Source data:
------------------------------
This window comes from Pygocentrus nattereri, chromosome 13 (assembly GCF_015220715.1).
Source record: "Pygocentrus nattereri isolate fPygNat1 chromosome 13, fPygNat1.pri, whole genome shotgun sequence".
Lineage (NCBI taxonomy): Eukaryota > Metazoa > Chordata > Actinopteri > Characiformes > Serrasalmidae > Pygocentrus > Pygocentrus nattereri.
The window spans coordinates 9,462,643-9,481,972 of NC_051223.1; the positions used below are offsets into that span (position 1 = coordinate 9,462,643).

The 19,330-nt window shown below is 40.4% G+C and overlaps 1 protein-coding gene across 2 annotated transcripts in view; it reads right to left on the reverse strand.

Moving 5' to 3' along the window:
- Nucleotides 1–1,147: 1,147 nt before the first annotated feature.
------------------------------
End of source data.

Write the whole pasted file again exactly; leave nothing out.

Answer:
This window comes from Pygocentrus nattereri, chromosome 13 (assembly GCF_015220715.1).
Source record: "Pygocentrus nattereri isolate fPygNat1 chromosome 13, fPygNat1.pri, whole genome shotgun sequence".
Lineage (NCBI taxonomy): Eukaryota > Metazoa > Chordata > Actinopteri > Characiformes > Serrasalmidae > Pygocentrus > Pygocentrus nattereri.
The window spans coordinates 9,462,643-9,481,972 of NC_051223.1; the positions used below are offsets into that span (position 1 = coordinate 9,462,643).

The 19,330-nt window shown below is 40.4% G+C and overlaps 1 protein-coding gene across 2 annotated transcripts in view; it reads right to left on the reverse strand.

Moving 5' to 3' along the window:
- Nucleotides 1–1,147: 1,147 nt before the first annotated feature.